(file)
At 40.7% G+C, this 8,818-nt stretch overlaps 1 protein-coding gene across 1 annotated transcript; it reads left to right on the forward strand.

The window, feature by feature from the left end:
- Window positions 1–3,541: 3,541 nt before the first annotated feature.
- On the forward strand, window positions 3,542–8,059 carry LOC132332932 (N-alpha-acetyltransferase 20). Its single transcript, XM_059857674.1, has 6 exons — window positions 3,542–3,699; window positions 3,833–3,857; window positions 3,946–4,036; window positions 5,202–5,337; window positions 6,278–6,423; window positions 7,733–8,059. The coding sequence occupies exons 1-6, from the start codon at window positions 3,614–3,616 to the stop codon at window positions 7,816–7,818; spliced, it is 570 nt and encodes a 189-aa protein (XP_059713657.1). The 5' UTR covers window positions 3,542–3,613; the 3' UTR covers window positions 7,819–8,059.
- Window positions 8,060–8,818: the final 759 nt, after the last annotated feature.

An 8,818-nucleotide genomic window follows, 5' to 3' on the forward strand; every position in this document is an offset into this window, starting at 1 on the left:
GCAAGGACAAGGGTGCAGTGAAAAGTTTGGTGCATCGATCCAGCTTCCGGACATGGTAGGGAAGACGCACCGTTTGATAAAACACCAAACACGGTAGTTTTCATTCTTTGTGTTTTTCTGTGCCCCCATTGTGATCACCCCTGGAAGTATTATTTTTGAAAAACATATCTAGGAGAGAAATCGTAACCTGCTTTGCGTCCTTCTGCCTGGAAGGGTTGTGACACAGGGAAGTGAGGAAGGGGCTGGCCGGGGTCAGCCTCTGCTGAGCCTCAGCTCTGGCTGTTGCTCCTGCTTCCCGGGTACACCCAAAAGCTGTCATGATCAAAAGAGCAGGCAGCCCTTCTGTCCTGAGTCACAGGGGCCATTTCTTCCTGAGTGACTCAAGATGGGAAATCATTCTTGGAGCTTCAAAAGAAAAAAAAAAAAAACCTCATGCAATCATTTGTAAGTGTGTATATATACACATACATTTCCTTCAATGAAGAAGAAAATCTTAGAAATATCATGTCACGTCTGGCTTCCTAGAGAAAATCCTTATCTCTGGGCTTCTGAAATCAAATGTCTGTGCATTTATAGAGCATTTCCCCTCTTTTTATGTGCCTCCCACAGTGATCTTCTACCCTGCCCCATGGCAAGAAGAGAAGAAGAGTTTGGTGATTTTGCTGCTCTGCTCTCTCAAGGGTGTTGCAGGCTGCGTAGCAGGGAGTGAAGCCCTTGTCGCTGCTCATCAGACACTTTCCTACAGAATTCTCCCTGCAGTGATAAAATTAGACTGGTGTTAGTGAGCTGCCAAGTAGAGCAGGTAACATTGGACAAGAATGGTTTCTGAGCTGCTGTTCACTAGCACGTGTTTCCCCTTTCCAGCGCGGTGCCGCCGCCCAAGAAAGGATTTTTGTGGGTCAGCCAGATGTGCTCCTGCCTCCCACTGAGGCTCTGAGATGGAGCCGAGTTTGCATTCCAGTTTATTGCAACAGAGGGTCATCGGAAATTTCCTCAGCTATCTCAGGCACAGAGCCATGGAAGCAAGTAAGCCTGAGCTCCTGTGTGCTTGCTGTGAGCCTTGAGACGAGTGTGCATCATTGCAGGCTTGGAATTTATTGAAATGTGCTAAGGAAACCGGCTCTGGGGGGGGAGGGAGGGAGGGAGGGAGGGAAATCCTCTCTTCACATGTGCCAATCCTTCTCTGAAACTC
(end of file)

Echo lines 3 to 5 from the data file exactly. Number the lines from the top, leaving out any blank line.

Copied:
- Window positions 1–3,541: 3,541 nt before the first annotated feature.
- On the forward strand, window positions 3,542–8,059 carry LOC132332932 (N-alpha-acetyltransferase 20). Its single transcript, XM_059857674.1, has 6 exons — window positions 3,542–3,699; window positions 3,833–3,857; window positions 3,946–4,036; window positions 5,202–5,337; window positions 6,278–6,423; window positions 7,733–8,059. The coding sequence occupies exons 1-6, from the start codon at window positions 3,614–3,616 to the stop codon at window positions 7,816–7,818; spliced, it is 570 nt and encodes a 189-aa protein (XP_059713657.1). The 5' UTR covers window positions 3,542–3,613; the 3' UTR covers window positions 7,819–8,059.
- Window positions 8,060–8,818: the final 759 nt, after the last annotated feature.